Trainees from this program made a commitment to organizing exercise program for people with arthritis. Laura Furey, BU physical therapy doctoral student, stated, “I will be using the training as part of my Physical Therapy Practicum Project, which is to promote exercise initiation among individuals with osteoarthritis.” Another BU physical therapy doctoral student, Stefanie Howlett, is “really excited to implement this program” and is “particularly interested in exercise adherence among people with arthritis.”
The Arthritis Foundation’s eight week exercise programs can have a huge and positive impact on patients with arthritis. Moore describes these programs as an “eye opener to see how simple activity can change the ability of participants.” The exercise programs are designed with gentle movements that help increase joint flexibility, range of motion, and muscle strength. Benefits from these programs include increased functional ability and self-care as well as decreased pain and depression. According to Moore, “participants who complete eight weeks of classes are better able to do the things they want with less pain.”
Though life-changing news may have negative impact on lifestyle and employment, strategies exist to lessen such impact. Dr. Saralynn Allaire, ScD, CRC-R was diagnosed with rheumatoid arthritis during her career as a nurse. She used various strategies to help her work as a nurse. Because the pain and fatigue from the disease hindered her ability to continue such a physically demanding career – she knew that she needed a change.
Dr. Allaire refused to let the diagnosis stop her and obtained advanced degrees to get a job that was not physically challenging. Upon learning that many people with arthritis experience work disability, she chose a field called rehabilitation counseling. Rehabilitation counselors help people with disabilities with employment and independent living issues. Before long, Dr. Allaire earned a doctorate in the field of rehabilitation counseling and joined a group of prominent rehabilitation researchers at Boston University Medical Center. Allaire, now both a Professor of Medicine and a prolific researcher, also serves as the associate director for the Center for Enhancing Activity and Participation among Persons with Arthritis (ENACT).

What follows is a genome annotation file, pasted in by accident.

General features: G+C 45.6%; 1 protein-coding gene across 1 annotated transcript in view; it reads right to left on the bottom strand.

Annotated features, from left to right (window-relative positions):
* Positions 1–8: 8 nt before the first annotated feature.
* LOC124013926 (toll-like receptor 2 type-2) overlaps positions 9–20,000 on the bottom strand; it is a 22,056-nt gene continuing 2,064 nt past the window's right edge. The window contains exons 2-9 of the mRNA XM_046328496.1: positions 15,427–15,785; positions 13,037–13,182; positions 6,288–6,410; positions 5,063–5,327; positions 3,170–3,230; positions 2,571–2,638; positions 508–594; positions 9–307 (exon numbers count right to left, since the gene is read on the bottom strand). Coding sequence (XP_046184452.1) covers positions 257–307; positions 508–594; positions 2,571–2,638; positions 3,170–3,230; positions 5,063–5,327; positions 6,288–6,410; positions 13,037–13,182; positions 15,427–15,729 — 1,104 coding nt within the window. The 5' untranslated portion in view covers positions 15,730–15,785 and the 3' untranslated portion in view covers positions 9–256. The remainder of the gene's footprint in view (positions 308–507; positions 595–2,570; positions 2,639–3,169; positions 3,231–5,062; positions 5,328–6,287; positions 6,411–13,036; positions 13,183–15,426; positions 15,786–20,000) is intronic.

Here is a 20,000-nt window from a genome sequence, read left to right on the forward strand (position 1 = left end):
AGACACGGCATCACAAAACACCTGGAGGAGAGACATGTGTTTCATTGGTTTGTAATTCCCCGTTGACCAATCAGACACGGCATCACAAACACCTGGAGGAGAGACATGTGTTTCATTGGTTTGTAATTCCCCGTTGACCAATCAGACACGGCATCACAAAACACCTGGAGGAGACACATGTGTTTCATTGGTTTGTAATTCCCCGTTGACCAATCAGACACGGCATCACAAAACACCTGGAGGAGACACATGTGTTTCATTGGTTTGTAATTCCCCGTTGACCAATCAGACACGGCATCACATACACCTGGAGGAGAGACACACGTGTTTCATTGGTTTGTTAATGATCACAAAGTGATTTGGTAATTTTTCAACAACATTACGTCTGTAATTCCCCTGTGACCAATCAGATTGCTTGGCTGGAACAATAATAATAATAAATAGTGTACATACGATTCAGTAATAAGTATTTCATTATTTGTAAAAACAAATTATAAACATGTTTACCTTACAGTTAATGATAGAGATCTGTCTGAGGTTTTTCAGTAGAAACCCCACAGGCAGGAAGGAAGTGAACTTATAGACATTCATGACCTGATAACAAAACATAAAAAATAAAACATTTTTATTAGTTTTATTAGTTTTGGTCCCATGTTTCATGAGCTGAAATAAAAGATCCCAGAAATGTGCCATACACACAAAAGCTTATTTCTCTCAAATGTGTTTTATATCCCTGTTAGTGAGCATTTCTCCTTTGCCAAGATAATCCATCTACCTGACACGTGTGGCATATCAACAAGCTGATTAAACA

Her efforts focus on preventing work disability in individuals with arthritis and rheumatic conditions. Often these individuals are diagnosed while employed and Dr. Allaire wants them to stay employed. A randomized trial she conducted proved that vocational rehabilitation provided while persons were still employed helped them maintain employment. Therefore, Dr. Allaire’s research identifies effective intervention strategies and the best methods to deliver those interventions.
Another of Dr. Allaire’s major achievements is the development of a diagnostic tool called the “Work Experience Survey for Persons with Rheumatic Conditions,” or WES-RC. This tool, which is administered by a rehabilitation professional, identifies and prioritizes problems and barriers that individuals with rheumatic conditions face in the workforce. Based on the answers to these questions, the administrator and patient brainstorm to identify effective solutions. Preliminary results for this work, which Dr. Allaire co-authored with ENACT’s Dr. Julie Keysor, appear in a 2009 issue of Arthritis and Rheumatism.
Drs. Keysor and Allaire started working together about three years ago. Now that Dr. Allaire is planning for retirement, she is excited that Dr. Keysor wants to continue to focus on employment retention and rehabilitation research. Dr. Allaire serves as an associate director and consultant for ENACT. Her research interest overlaps with ENACT’s research project “Efficacy of a Modified Vocational Rehabilitation Intervention.” This study will further test the efficacy of the WES-RC diagnostic questionnaire. ENACT is currently recruiting research subjects for that study.
Stay tuned for more updates about ENACT and Dr. Saralynn Allaire’s work! Be sure to register for her upcoming webinar, Preventing Work Disability: Strategies and Resources You Can Use.